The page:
By Feet First Foot Care Specialists, LLC
January 22, 2020
Category: exercise

At Feet First Foot Care Specialists, we know that it’s about this time when many resolutions that were made fervently in the New Year to get in shape begin to peter out. We want our Fairfield County patients to be able to continue on this very worthwhile path.

Here, we offer the most common causes of exercise plan demise and how you can avoid them.

  1. You chose a poor plan. Too often, patients forget that big goals, like getting fit, require a long and steady effort. Tempting plans that offer quick success invariably fail. If an exercise regimen is too strenuous, it is difficult to sustain. Trying to do too much too soon can leave you worn out and discouraged. Instead, look for a fitness plan that starts out slowly with something you know you can do and then gradually builds in duration and intensity to help you gain muscle strength and endurance at a steady pace. A plan started January first would now be starting to yield noticeable results if it is sound and you have been able to stick with it. Good plans also include warmups, cooldowns and stretches to protect your body from injury.

  2. You didn’t have the right shoes. Today’s fitness footwear is specifically designed for the movement required by a particular sport or activity. In addition, the individual foot condition and chronic disorders that you may have such as bunions or heel pain may dictate the type of shoes that would be best. If you have an ongoing foot problem, it’s important for our podiatrist Dr. Adam Mucinskas to examine your feet before you start a new exercise program. The foot doctor may have recommendations for shoe features that will enhance both comfort and performance. In some cases, a custom orthotic device may be prescribed.

  3. You injured your foot or ankle. If you made one of the two above mistakes, your risk for podiatric injury is increased. Programs that attempt to bring you from couch potato to super athlete in a short time can cause overuse injuries like Achilles tendonitis. Poor shoe choice can lead to blisters, shin splints and other more serious injuries. The bottom line is, if your feet or ankles hurt, stop the activity and contact our Cromwell office for an appointment by calling: (860) 632-5499. We’ll diagnose your foot problem and help you re-boot your fitness plan.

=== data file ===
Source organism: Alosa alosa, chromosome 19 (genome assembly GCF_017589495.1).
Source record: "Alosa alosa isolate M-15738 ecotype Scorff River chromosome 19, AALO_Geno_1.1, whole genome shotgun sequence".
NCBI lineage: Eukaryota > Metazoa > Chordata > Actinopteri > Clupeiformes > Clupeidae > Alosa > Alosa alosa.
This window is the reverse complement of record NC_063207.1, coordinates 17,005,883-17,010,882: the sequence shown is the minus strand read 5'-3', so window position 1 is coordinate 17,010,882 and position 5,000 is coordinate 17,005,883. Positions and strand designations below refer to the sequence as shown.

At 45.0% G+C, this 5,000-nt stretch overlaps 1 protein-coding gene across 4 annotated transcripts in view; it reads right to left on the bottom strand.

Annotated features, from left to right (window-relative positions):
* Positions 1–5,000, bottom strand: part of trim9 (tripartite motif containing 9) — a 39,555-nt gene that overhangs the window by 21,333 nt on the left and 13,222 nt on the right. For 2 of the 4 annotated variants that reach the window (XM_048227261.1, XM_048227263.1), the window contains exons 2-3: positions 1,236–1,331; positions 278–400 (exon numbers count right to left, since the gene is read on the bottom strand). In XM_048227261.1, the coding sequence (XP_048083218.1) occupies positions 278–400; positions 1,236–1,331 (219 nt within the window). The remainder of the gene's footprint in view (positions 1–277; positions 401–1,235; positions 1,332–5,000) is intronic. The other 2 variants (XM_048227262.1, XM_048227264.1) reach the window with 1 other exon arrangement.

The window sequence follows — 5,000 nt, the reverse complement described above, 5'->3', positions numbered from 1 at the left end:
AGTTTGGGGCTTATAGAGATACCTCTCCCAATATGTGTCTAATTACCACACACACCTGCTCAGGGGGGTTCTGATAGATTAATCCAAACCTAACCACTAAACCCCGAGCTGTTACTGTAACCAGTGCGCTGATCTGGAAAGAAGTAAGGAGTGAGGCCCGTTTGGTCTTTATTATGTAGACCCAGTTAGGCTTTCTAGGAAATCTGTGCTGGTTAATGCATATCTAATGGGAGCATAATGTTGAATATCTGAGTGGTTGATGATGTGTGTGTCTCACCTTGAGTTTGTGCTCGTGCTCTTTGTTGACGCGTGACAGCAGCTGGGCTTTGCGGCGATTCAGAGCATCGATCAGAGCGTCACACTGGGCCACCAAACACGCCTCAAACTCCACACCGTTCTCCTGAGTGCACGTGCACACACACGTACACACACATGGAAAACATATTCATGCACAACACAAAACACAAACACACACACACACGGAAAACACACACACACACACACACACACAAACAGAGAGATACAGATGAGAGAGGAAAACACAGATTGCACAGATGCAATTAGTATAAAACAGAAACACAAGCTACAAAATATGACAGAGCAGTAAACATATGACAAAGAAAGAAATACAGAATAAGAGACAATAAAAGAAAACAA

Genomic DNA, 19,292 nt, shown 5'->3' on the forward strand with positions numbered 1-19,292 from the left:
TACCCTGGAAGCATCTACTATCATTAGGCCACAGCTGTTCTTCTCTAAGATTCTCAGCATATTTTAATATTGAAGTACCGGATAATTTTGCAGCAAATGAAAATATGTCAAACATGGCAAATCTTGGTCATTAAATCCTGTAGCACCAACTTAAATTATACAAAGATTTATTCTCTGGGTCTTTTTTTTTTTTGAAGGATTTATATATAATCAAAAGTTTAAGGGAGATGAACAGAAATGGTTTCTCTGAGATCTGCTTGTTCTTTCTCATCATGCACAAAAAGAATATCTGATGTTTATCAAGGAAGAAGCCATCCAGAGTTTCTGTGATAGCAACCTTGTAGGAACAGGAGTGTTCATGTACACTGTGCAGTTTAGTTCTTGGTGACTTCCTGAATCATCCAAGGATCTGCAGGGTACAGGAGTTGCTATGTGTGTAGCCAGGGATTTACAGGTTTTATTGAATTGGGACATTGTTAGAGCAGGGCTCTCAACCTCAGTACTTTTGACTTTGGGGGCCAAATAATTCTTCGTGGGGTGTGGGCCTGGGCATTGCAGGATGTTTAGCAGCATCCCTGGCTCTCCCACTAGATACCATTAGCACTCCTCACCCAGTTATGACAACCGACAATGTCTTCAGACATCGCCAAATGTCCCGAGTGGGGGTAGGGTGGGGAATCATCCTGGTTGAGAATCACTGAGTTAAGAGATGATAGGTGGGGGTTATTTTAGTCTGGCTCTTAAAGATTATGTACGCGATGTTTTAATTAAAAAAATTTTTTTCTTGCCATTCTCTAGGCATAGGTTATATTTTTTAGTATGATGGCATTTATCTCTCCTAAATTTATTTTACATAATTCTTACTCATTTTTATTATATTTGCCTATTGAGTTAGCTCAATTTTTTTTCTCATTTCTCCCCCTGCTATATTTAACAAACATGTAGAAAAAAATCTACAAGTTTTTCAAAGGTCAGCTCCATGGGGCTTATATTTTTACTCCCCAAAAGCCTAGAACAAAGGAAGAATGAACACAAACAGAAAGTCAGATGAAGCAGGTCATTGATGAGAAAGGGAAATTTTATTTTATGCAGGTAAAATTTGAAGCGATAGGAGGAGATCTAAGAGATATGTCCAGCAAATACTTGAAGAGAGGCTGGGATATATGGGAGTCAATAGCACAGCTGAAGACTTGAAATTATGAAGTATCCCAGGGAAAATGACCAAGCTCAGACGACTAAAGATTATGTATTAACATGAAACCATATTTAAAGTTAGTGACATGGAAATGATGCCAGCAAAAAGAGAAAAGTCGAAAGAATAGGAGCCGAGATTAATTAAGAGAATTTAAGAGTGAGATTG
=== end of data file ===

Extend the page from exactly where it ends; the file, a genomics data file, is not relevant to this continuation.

Is one of your goals in the New Year to get in shape? If so, you’re not alone. It’s one of the most popular resolutions that our Middlesex county patients make. We at Feet First Foot Care Specialists are all in favor—as long as exercise activities are undertaken in a safe manner. Too often there is a tendency to start up a new fitness plan much too quickly. This can end in injury, pain and a short-lived resolution. The Achilles tendon is particularly susceptible to overuse injuries.

Signs of Achilles Tendonitis

Your Achilles tendon runs along the back of your lower leg and connects your heel bone to your calf muscle. It’s actually the largest tendon in your body and can withstand forces of 1,000 pounds or more, and yet it is also the most frequently injured tendon. Activities that put a strain on the tendon include stair climbing, hill running and rapidly increasing the speed and duration of an activity that involves running. The best exercise programs are those that start off at a low level of intensity and gradually increase in speed and duration over time. Periods of rest in between workouts are also necessary.

Signs that you may have overdone it with your Achilles tendon include:

  • Pain, which can be severe, anywhere along the tendon when running, or lasting several hours after you’ve stopped

  • Swelling

  • Morning tenderness at a point about an inch and half above where the tendon attaches to your heel bone
  • A general feeling of sluggishness in your lower leg
  • Stiffness in the calf


If you are experiencing any of the above symptoms, contact our Cromwell office by calling (860) 632-5499 as soon as possible. Our podiatrist Dr. Adam Mucinskas will examine your foot and lower leg and determine if your Achilles tendon is inflamed. There are several treatment options available including rest, medication, custom orthotics and braces or bandages that restrict the motion of the tendon.

Left untreated, Achilles tendonitis can develop into a more serious condition where the tendon is damaged or even ruptures. So don’t delay, if you suspect an Achilles problem, please contact us promptly.




Questions or Comments?
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Call Today (860) 632-5499

162 West St Ste K
Cromwell, CT 06416